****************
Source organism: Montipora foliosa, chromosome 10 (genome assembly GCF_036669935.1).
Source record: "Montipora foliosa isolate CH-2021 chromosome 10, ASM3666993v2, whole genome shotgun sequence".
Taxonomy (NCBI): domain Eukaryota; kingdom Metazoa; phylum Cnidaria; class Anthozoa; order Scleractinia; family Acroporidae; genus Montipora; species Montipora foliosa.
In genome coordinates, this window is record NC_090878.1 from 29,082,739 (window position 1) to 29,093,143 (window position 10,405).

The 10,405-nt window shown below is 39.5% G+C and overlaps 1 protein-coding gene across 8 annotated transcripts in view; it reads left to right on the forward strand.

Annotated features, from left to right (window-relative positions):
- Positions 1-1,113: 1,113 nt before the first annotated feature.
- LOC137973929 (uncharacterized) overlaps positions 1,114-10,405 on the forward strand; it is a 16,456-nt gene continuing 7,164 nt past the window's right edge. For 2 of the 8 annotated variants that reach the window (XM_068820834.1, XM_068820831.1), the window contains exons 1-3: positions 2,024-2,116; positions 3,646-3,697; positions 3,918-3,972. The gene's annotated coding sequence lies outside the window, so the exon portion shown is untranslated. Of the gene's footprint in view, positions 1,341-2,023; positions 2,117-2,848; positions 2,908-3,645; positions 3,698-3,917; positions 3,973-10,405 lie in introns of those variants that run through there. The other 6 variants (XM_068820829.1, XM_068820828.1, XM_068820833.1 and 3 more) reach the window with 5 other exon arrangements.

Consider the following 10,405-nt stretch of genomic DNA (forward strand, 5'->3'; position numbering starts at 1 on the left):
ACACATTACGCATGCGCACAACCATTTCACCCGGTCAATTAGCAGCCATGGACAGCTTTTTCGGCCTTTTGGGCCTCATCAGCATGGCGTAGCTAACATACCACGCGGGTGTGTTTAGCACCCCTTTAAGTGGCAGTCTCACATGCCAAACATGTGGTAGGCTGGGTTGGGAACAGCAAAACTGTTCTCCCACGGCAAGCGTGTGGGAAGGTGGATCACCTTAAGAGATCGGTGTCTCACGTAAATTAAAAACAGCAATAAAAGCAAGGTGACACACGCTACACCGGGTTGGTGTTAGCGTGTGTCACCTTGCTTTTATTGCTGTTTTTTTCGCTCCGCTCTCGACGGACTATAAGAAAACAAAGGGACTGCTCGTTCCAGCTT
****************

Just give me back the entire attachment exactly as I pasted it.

Source organism: Montipora foliosa, chromosome 10 (genome assembly GCF_036669935.1).
Source record: "Montipora foliosa isolate CH-2021 chromosome 10, ASM3666993v2, whole genome shotgun sequence".
Taxonomy (NCBI): domain Eukaryota; kingdom Metazoa; phylum Cnidaria; class Anthozoa; order Scleractinia; family Acroporidae; genus Montipora; species Montipora foliosa.
In genome coordinates, this window is record NC_090878.1 from 29,082,739 (window position 1) to 29,093,143 (window position 10,405).

The 10,405-nt window shown below is 39.5% G+C and overlaps 1 protein-coding gene across 8 annotated transcripts in view; it reads left to right on the forward strand.

Annotated features, from left to right (window-relative positions):
- Positions 1-1,113: 1,113 nt before the first annotated feature.
- LOC137973929 (uncharacterized) overlaps positions 1,114-10,405 on the forward strand; it is a 16,456-nt gene continuing 7,164 nt past the window's right edge. For 2 of the 8 annotated variants that reach the window (XM_068820834.1, XM_068820831.1), the window contains exons 1-3: positions 2,024-2,116; positions 3,646-3,697; positions 3,918-3,972. The gene's annotated coding sequence lies outside the window, so the exon portion shown is untranslated. Of the gene's footprint in view, positions 1,341-2,023; positions 2,117-2,848; positions 2,908-3,645; positions 3,698-3,917; positions 3,973-10,405 lie in introns of those variants that run through there. The other 6 variants (XM_068820829.1, XM_068820828.1, XM_068820833.1 and 3 more) reach the window with 5 other exon arrangements.

Consider the following 10,405-nt stretch of genomic DNA (forward strand, 5'->3'; position numbering starts at 1 on the left):
ACACATTACGCATGCGCACAACCATTTCACCCGGTCAATTAGCAGCCATGGACAGCTTTTTCGGCCTTTTGGGCCTCATCAGCATGGCGTAGCTAACATACCACGCGGGTGTGTTTAGCACCCCTTTAAGTGGCAGTCTCACATGCCAAACATGTGGTAGGCTGGGTTGGGAACAGCAAAACTGTTCTCCCACGGCAAGCGTGTGGGAAGGTGGATCACCTTAAGAGATCGGTGTCTCACGTAAATTAAAAACAGCAATAAAAGCAAGGTGACACACGCTACACCGGGTTGGTGTTAGCGTGTGTCACCTTGCTTTTATTGCTGTTTTTTTCGCTCCGCTCTCGACGGACTATAAGAAAACAAAGGGACTGCTCGTTCCAGCTT